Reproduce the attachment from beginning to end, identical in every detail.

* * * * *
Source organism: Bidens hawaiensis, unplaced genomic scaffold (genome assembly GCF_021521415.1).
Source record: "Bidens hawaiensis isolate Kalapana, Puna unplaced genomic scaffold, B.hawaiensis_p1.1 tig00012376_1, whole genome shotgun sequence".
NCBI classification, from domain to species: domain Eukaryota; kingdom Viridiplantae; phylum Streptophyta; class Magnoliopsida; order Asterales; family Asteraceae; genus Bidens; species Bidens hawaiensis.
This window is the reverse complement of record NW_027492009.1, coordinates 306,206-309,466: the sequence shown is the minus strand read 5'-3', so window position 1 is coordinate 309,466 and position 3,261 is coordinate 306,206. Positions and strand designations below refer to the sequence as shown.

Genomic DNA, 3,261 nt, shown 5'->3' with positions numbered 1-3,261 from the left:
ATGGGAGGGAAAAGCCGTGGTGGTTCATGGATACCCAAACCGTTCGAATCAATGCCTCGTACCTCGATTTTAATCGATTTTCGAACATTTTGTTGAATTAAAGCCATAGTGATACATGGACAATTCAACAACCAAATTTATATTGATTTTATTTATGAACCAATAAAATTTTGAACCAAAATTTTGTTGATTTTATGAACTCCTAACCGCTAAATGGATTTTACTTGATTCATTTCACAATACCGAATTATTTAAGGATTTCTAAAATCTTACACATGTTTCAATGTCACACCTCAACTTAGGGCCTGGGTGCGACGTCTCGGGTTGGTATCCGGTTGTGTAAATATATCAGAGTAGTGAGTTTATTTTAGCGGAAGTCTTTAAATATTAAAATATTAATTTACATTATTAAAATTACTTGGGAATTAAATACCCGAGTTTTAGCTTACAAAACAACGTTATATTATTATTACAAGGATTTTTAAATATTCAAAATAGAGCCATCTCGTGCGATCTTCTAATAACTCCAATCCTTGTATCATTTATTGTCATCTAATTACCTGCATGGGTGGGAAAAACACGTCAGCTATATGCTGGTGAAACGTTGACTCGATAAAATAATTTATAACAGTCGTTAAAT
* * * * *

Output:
Source organism: Bidens hawaiensis, unplaced genomic scaffold (genome assembly GCF_021521415.1).
Source record: "Bidens hawaiensis isolate Kalapana, Puna unplaced genomic scaffold, B.hawaiensis_p1.1 tig00012376_1, whole genome shotgun sequence".
NCBI classification, from domain to species: domain Eukaryota; kingdom Viridiplantae; phylum Streptophyta; class Magnoliopsida; order Asterales; family Asteraceae; genus Bidens; species Bidens hawaiensis.
This window is the reverse complement of record NW_027492009.1, coordinates 306,206-309,466: the sequence shown is the minus strand read 5'-3', so window position 1 is coordinate 309,466 and position 3,261 is coordinate 306,206. Positions and strand designations below refer to the sequence as shown.

Genomic DNA, 3,261 nt, shown 5'->3' with positions numbered 1-3,261 from the left:
ATGGGAGGGAAAAGCCGTGGTGGTTCATGGATACCCAAACCGTTCGAATCAATGCCTCGTACCTCGATTTTAATCGATTTTCGAACATTTTGTTGAATTAAAGCCATAGTGATACATGGACAATTCAACAACCAAATTTATATTGATTTTATTTATGAACCAATAAAATTTTGAACCAAAATTTTGTTGATTTTATGAACTCCTAACCGCTAAATGGATTTTACTTGATTCATTTCACAATACCGAATTATTTAAGGATTTCTAAAATCTTACACATGTTTCAATGTCACACCTCAACTTAGGGCCTGGGTGCGACGTCTCGGGTTGGTATCCGGTTGTGTAAATATATCAGAGTAGTGAGTTTATTTTAGCGGAAGTCTTTAAATATTAAAATATTAATTTACATTATTAAAATTACTTGGGAATTAAATACCCGAGTTTTAGCTTACAAAACAACGTTATATTATTATTACAAGGATTTTTAAATATTCAAAATAGAGCCATCTCGTGCGATCTTCTAATAACTCCAATCCTTGTATCATTTATTGTCATCTAATTACCTGCATGGGTGGGAAAAACACGTCAGCTATATGCTGGTGAAACGTTGACTCGATAAAATAATTTATAACAGTCGTTAAAT